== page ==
If you’ve not yet seen Martin Scorsese’s latest visual masterpiece, HUGO, I urge you to check it out–but in 3D. That’s right, Mr. “3D wastes my dough” is recommending paying the extra four bucks to put on the lame plastic glasses that make everything darker. Only because finally, I’ve seen a 3D film that not only works better with the effect, but to me serves as the epitome of what can and should be done with it. Even more than AVATAR.
Quite simply, this is the best use of 3D I’ve seen yet.
Scorsese said he’s been influenced by 3D since he was a little boy after seeing the ‘50s examples of the format like B’Wana Devil and House of Wax. It shows: he could teach James Cameron a thing or two!
However, there are a couple caveats: First, understand that the previews have little to do with the actual film. It is not a fantasy. Other than a couple dream sequences, the movie mostly takes place in a dreary reality and deals with very real subjects (including a real character).
Second, if you have little kids, this isn’t really for them. Not because of any inappropriate language, violence or nudity, but because of the pacing and subject–it’s more for kids who appreciate aesthetics, old movies, mechanical things, and would understand its inspirational message. If they’re easily bored or looking for the next NARNIA, forget it.
I’ll try to keep it brief. Let’s get the negatives out of the way first.
- Asa Butterfield turns in a great performance, but as an unlikable, unrepentant snot. Hugo’s behavior is often annoying. We’re given more than enough reason to sympathize with him, but he acts like such a jerk for so much of the story, I just didn’t care about him. He breaks laws and causes pain to others without once apologizing. He’s given various gifts, both tangible and not, yet he doesn’t offer even a simple “Thank you.” (We’re shown more than once he has “good manners” so there’s no excuse for such behavior.)
- The tragedy he suffers is never really explained. (That which we’re shown makes little sense.) Nor is he really shown grieving. It’s all a flashback afterthought, which also hurts sympathizing with the character.
- In his initial interaction with Ben Kingsley’s character, he remains mostly and unreasonably silent, only as a plot device. Far too contrived (and annoying).
- The time period at first looks like over a hundred years ago, which horses and carriages, then we’re shown “Safety Last”, the famous Harold Lloyd short, which dates the film to 1923 or later and suddenly we’re shown a few cars!
- If you’re the sensitive type (like my wife), you’ll need several tissues for your eyes.
- Marketing for this film is way off. The initial previews made it look like some wondrous fantasy flick for the Harry Potter or Narnia crowd, which it ain’t. And Entertainment Weekly among others ruined one of the big reveals that doesn’t come till nearly halfway thru the film! (Not the fault of the film itself, but someone obviously associated with it felt it wasn’t a big deal or it wouldn’t have been so blatantly revealed, at least not without spoilers.)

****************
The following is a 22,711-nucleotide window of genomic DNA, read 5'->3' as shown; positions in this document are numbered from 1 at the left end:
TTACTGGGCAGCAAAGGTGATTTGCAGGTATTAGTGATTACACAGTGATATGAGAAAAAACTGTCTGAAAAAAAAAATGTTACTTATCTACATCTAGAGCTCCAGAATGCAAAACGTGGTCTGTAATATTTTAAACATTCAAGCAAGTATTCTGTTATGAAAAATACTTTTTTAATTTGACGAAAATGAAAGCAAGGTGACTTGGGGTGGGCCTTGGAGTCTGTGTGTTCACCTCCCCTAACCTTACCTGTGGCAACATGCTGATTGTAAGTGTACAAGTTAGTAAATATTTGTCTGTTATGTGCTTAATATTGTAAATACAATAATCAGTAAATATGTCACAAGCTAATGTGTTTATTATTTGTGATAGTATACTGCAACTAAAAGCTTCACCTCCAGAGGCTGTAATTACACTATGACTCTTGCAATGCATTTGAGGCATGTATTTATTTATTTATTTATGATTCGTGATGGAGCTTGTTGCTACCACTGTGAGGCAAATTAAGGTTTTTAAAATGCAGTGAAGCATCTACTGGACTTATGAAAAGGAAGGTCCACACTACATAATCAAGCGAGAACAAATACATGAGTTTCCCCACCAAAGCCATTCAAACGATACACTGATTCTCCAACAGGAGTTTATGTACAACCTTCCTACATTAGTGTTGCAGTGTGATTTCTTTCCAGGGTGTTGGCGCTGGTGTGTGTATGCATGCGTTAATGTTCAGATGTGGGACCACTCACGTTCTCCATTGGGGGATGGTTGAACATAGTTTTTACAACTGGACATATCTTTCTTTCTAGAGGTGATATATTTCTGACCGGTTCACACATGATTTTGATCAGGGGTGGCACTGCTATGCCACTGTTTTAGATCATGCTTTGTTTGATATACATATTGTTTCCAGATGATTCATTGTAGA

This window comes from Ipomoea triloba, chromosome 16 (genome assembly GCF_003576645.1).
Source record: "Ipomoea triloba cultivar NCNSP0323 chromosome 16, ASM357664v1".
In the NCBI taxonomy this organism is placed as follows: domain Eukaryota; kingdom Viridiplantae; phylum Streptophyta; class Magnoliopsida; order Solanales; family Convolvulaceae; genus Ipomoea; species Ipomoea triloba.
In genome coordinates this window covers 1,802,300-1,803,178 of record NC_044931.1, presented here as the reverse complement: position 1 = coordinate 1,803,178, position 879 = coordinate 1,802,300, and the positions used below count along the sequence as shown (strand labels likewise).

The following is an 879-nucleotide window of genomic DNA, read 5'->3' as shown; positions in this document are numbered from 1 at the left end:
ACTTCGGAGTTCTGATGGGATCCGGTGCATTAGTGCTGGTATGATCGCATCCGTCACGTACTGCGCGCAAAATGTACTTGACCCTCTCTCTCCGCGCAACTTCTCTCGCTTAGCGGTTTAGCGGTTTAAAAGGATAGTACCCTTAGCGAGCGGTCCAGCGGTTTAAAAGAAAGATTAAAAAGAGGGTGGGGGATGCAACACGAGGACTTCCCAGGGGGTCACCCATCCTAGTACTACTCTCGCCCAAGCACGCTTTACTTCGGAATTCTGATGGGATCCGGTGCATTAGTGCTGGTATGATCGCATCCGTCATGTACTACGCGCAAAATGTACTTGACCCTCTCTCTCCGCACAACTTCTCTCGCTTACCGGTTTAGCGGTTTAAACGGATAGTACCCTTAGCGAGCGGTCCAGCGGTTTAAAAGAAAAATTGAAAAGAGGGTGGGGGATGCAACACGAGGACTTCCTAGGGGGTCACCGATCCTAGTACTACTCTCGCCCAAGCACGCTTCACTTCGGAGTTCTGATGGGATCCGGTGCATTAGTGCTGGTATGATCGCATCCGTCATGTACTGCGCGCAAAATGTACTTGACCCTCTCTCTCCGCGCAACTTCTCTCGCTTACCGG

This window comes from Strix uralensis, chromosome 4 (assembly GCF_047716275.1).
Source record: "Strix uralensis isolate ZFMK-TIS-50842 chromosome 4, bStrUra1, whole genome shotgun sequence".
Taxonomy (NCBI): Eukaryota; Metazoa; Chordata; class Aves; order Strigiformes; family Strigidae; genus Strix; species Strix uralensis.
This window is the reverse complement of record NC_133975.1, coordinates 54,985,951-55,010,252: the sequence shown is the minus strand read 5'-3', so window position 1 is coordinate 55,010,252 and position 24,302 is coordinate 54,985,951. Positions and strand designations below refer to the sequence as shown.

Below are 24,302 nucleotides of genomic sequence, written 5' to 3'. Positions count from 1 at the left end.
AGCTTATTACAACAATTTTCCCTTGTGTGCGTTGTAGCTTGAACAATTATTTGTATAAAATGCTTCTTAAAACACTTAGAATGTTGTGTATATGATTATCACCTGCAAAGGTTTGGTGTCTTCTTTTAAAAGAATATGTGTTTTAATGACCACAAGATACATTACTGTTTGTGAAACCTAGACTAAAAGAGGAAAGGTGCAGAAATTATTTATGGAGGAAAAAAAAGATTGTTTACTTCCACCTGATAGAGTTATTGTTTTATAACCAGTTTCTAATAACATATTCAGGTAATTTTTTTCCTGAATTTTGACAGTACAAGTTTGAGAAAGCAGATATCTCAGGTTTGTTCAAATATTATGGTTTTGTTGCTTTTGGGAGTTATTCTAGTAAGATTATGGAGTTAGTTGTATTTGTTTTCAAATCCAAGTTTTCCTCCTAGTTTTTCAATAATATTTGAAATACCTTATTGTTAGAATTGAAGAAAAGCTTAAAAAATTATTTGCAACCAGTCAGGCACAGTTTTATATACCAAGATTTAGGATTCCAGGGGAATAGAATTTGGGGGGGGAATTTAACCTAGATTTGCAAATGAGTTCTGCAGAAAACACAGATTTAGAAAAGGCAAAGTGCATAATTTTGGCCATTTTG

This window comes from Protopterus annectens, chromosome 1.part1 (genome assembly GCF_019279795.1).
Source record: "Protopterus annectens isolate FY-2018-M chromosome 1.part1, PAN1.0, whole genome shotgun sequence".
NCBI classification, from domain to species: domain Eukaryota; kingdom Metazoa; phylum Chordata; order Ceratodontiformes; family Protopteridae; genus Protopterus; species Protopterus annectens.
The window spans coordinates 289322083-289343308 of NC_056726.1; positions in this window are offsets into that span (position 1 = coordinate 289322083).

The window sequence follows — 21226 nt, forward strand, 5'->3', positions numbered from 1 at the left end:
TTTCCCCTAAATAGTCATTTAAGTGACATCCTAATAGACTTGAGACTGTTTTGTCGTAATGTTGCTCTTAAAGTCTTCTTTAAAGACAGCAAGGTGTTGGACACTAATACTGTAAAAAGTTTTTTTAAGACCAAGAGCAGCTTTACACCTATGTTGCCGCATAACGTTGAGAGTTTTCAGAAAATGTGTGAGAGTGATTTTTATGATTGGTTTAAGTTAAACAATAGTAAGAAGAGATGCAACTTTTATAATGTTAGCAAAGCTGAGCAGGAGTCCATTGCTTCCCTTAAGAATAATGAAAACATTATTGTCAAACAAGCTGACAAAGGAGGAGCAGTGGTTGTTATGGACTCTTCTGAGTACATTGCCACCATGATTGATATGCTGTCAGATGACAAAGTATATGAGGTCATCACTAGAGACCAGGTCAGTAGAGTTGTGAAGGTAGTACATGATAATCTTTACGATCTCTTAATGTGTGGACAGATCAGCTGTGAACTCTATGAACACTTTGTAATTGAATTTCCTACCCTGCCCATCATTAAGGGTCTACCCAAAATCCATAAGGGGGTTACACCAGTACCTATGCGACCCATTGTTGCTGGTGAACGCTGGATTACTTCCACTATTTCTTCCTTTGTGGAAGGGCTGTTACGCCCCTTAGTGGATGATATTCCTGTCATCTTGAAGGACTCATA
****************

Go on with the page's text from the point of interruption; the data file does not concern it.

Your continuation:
- No Joe Pesci or Bobby D. (Which could also be a “pro” depending on your tastes!)
Now for the good stuff:
- Excellent cast: Chloe Grace Moretz, Ben Kingsley, Asa Butterfield, Helen McCroy (looking a bit like Sigourney Weaver) and others turn in typical Scorsese-inspired performances, some worthy of Oscar consideration. And of course, an all-too brief performance of one of my all-time favorites, Christopher “I’ll always be Dracula” Lee, makes it a must-see anyway.
- The opening shot alone is worth the extra 3D charge. So is the confrontation between Hugo and the Inspector (Sacha Baron Cohen), the views of the city from the clock, and even Ben Kingsley’s end scene.
- Unlike most other 3D films, this was not only shot in 3D, but just when you think you’ve gotten used to the effect and have forgotten about it, something cool comes along and reminds you in a wonderful, often awe-inspiring way.
- No one gets stabbed in the neck (or anywhere else) with a pen (or anything else)! Any violence is basically implied or mild.
- Not a single “F” word. Nor anything else inappropriate. (The fact that so much emotional power can be conveyed without so much as a “damn” says a lot about the director’s abilities–and the laziness of others.)
- A few nods (intentional or not) to Hitchcock and others. Lots of clips of classic silent movies and stars, including some brilliant material on/with Georges Méliés.
- The production design and art direction are simply brilliant. If this doesn’t win an Oscar for at least one of those categories, the awards are fixed!
- A strong but not too preachy message of hope, self-reliance and the beauty and power of imagination.
- A rare happy ending! (If you’re a stereotypical nihilistic type who thinks the world sucks, sorry. You still have about 80 percent of this century’s films at your disposal.)
I really hope Scorsese gets an Academy Award (or five) for this one. He said he made this so his grandkids could finally see one of his films, and I’d love to see him do more like it.
What did you think? What do you think about 3D overall? Let your opinions, good or bad, fly below.
P.S.: Speaking of time, isn’t it time for you to finally order a commission? I’ll use as little of that resource as possible to get it done and to you before the holidays. Treat yourself or a loved one now! Just ask Craig here.